Have a shared calendar. Sharing a calendar has similar advantages to the point above. Meetings can be planned around and deadlines met with less friction.

Be willing to give back. If you ask them to adjust to your needs, be willing to adjust to their needs. It doesn’t have to be a perfect balance, but it needs to be done with gratitude and genuine interest in what matters to them.

Acknowledge their sacrifices. Anytime you ask the people in your life to adjust to meet your needs, they are giving something up. Don’t assume they realize your appreciation of this. Be intentional.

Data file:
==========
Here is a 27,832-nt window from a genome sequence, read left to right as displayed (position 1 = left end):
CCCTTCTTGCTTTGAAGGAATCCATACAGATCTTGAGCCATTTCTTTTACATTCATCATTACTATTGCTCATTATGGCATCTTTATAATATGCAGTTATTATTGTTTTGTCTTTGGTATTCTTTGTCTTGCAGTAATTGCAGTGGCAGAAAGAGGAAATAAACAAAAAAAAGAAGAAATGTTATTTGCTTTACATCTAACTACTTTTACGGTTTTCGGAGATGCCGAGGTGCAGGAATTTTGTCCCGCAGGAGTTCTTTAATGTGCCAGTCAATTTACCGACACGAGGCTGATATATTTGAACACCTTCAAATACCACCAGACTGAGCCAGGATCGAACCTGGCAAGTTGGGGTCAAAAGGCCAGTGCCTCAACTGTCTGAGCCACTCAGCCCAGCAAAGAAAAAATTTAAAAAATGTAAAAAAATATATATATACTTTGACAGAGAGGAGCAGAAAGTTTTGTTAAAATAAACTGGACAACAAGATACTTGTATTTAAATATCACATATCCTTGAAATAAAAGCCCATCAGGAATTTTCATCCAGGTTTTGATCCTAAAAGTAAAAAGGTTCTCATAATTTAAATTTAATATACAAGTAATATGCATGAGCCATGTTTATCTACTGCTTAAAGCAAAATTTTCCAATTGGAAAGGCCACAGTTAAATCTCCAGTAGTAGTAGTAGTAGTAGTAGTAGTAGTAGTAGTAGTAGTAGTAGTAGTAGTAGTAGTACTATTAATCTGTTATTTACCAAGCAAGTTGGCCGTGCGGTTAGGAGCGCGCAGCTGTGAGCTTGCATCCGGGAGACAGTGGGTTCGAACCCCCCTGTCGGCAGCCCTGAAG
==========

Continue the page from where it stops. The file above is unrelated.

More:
Evaluate and improve

In the end, you have to live with the boundaries you’ve created.

Evaluate your boundaries and look for areas to improve. Initially, you will create boundaries that on paper seem to work. As you use them, you’ll likely get feedback. Mine that feedback for ways to change, improve and grow. Working with your clients, friends and family will help you create a stronger business.

Be flexible with the boundaries. They’re your boundaries; you can adjust them when it’s better for your business. The boundaries you create are well-intended and serve a purpose, but each client, project and situation is different. Be flexible so that you don’t limit yourself or your options unnecessarily.